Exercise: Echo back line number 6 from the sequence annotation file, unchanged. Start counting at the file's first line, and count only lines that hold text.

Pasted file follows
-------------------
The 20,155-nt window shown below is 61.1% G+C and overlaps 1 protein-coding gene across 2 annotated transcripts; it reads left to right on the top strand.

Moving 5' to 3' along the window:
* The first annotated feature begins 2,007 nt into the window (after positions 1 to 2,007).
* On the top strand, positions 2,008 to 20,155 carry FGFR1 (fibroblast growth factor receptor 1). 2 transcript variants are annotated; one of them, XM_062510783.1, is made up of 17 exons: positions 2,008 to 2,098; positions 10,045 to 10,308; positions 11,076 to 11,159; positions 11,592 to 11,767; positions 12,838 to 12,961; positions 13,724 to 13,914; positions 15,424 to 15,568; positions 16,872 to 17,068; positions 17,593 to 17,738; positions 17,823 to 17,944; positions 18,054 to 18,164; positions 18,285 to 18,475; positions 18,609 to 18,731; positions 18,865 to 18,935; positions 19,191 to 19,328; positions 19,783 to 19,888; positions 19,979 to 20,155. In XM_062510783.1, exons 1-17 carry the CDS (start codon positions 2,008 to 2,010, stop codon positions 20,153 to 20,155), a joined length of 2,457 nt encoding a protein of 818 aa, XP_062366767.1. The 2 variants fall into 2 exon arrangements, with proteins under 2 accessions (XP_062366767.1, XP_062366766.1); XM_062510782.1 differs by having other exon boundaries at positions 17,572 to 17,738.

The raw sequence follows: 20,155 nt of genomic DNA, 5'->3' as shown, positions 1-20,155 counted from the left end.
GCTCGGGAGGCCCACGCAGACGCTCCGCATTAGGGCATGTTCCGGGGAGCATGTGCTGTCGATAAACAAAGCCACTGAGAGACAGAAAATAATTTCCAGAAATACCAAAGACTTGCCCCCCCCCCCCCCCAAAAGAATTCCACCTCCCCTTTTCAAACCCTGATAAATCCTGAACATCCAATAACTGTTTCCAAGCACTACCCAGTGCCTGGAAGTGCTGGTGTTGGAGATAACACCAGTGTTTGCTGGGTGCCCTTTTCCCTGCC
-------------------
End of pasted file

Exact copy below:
GCTCGGGAGGCCCACGCAGACGCTCCGCATTAGGGCATGTTCCGGGGAGCATGTGCTGTCGATAAACAAAGCCACTGAGAGACAGAAAATAATTTCCAGAAATACCAAAGACTTGCCCCCCCCCCCCCCCAAAAGAATTCCACCTCCCCTTTTCAAACCCTGATAAATCCTGAACATCCAATAACTGTTTCCAAGCACTACCCAGTGCCTGGAAGTGCTGGTGTTGGAGATAACACCAGTGTTTGCTGGGTGCCCTTTTCCCTGCC